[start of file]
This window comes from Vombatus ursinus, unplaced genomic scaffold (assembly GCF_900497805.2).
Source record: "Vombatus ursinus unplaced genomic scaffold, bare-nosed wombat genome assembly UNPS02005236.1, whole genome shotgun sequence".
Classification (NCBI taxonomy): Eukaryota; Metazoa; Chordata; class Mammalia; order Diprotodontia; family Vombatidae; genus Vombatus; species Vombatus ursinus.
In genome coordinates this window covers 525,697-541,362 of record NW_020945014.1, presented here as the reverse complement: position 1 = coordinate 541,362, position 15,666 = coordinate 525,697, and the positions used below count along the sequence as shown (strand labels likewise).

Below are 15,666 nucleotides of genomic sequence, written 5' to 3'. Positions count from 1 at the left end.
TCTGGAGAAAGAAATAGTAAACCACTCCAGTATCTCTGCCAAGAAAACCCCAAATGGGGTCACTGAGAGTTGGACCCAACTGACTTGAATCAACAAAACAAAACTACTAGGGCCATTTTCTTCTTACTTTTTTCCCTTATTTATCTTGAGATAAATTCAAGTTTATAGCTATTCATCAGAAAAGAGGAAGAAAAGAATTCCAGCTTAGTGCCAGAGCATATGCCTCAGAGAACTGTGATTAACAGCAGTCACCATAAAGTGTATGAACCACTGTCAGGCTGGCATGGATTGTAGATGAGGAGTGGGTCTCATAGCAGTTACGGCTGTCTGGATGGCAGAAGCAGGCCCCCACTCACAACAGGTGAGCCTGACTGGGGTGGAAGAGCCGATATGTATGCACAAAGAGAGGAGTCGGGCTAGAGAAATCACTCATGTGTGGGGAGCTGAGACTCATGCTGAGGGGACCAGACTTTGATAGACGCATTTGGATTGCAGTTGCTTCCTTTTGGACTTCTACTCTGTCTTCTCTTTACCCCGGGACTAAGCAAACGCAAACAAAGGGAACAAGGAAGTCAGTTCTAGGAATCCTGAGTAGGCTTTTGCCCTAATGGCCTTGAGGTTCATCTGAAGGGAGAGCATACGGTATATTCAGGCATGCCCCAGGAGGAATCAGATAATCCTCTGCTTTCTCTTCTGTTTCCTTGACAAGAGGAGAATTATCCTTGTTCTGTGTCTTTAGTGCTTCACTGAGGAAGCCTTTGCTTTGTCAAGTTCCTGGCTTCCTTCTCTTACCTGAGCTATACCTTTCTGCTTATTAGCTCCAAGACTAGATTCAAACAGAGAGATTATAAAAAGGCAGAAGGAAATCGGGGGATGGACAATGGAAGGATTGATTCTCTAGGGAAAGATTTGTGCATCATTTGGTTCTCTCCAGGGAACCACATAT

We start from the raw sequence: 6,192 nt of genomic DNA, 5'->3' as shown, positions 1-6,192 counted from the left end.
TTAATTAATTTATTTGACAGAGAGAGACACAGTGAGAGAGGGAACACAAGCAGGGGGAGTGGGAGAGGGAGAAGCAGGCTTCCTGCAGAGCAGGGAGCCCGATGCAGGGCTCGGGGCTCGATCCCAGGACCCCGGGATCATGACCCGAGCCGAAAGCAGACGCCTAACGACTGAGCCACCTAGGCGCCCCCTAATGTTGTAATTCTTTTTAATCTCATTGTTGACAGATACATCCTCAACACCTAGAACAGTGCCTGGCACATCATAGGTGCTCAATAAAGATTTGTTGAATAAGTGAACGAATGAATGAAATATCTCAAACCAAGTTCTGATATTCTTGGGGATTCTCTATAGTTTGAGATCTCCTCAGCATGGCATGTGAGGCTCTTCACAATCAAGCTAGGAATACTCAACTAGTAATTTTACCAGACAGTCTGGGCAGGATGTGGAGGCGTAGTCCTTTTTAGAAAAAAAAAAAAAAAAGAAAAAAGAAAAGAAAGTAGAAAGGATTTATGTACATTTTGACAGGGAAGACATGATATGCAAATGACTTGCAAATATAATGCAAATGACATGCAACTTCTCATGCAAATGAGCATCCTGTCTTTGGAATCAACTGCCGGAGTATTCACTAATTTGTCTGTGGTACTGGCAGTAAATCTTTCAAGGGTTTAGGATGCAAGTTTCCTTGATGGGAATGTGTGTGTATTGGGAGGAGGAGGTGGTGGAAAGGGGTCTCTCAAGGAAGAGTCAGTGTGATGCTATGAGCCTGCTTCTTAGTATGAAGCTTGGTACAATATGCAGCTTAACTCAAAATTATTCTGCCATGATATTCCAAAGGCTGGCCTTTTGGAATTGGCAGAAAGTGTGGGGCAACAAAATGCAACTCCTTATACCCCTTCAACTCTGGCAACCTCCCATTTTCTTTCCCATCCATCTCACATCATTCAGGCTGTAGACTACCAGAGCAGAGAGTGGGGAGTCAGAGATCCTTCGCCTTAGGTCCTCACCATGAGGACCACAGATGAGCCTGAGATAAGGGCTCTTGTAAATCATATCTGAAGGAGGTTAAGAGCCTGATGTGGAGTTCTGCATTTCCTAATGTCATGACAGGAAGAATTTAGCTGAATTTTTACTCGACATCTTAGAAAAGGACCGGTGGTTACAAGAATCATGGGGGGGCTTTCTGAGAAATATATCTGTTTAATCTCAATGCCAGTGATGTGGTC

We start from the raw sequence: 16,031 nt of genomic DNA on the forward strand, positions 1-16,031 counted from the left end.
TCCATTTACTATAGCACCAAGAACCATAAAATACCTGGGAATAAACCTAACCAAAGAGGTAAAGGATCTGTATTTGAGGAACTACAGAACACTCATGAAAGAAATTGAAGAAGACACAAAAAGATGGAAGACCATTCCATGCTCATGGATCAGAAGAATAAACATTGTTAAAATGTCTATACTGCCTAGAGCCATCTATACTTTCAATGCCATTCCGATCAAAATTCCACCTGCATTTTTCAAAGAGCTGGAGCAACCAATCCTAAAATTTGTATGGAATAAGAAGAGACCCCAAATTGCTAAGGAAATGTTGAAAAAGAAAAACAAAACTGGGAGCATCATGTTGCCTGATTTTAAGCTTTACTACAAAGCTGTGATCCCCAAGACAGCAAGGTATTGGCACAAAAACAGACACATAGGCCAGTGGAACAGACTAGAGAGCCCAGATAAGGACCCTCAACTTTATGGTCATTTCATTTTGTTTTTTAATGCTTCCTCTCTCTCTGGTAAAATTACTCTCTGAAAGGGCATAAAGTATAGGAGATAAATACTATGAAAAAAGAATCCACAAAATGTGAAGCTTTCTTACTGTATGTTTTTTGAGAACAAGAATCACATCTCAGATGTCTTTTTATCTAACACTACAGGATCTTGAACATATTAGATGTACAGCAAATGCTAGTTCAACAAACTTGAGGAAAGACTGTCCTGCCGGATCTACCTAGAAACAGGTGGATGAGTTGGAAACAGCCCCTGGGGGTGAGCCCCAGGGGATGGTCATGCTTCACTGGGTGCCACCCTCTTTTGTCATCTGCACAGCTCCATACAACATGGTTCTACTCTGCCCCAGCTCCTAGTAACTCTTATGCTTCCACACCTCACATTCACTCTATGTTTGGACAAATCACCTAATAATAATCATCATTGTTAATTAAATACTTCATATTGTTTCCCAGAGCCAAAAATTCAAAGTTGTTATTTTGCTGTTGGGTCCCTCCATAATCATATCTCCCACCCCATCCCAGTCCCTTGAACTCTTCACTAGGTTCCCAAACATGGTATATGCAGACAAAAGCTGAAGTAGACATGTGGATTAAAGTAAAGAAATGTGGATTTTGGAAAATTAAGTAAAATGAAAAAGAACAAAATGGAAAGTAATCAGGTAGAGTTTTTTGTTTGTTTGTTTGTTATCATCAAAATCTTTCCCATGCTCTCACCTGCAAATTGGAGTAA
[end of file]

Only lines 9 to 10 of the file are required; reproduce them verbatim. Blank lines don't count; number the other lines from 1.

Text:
We start from the raw sequence: 16,031 nt of genomic DNA on the forward strand, positions 1-16,031 counted from the left end.
TCCATTTACTATAGCACCAAGAACCATAAAATACCTGGGAATAAACCTAACCAAAGAGGTAAAGGATCTGTATTTGAGGAACTACAGAACACTCATGAAAGAAATTGAAGAAGACACAAAAAGATGGAAGACCATTCCATGCTCATGGATCAGAAGAATAAACATTGTTAAAATGTCTATACTGCCTAGAGCCATCTATACTTTCAATGCCATTCCGATCAAAATTCCACCTGCATTTTTCAAAGAGCTGGAGCAACCAATCCTAAAATTTGTATGGAATAAGAAGAGACCCCAAATTGCTAAGGAAATGTTGAAAAAGAAAAACAAAACTGGGAGCATCATGTTGCCTGATTTTAAGCTTTACTACAAAGCTGTGATCCCCAAGACAGCAAGGTATTGGCACAAAAACAGACACATAGGCCAGTGGAACAGACTAGAGAGCCCAGATAAGGACCCTCAACTTTATGGTCATTTCATTTTGTTTTTTAATGCTTCCTCTCTCTCTGGTAAAATTACTCTCTGAAAGGGCATAAAGTATAGGAGATAAATACTATGAAAAAAGAATCCACAAAATGTGAAGCTTTCTTACTGTATGTTTTTTGAGAACAAGAATCACATCTCAGATGTCTTTTTATCTAACACTACAGGATCTTGAACATATTAGATGTACAGCAAATGCTAGTTCAACAAACTTGAGGAAAGACTGTCCTGCCGGATCTACCTAGAAACAGGTGGATGAGTTGGAAACAGCCCCTGGGGGTGAGCCCCAGGGGATGGTCATGCTTCACTGGGTGCCACCCTCTTTTGTCATCTGCACAGCTCCATACAACATGGTTCTACTCTGCCCCAGCTCCTAGTAACTCTTATGCTTCCACACCTCACATTCACTCTATGTTTGGACAAATCACCTAATAATAATCATCATTGTTAATTAAATACTTCATATTGTTTCCCAGAGCCAAAAATTCAAAGTTGTTATTTTGCTGTTGGGTCCCTCCATAATCATATCTCCCACCCCATCCCAGTCCCTTGAACTCTTCACTAGGTTCCCAAACATGGTATATGCAGACAAAAGCTGAAGTAGACATGTGGATTAAAGTAAAGAAATGTGGATTTTGGAAAATTAAGTAAAATGAAAAAGAACAAAATGGAAAGTAATCAGGTAGAGTTTTTTGTTTGTTTGTTTGTTATCATCAAAATCTTTCCCATGCTCTCACCTGCAAATTGGAGTAA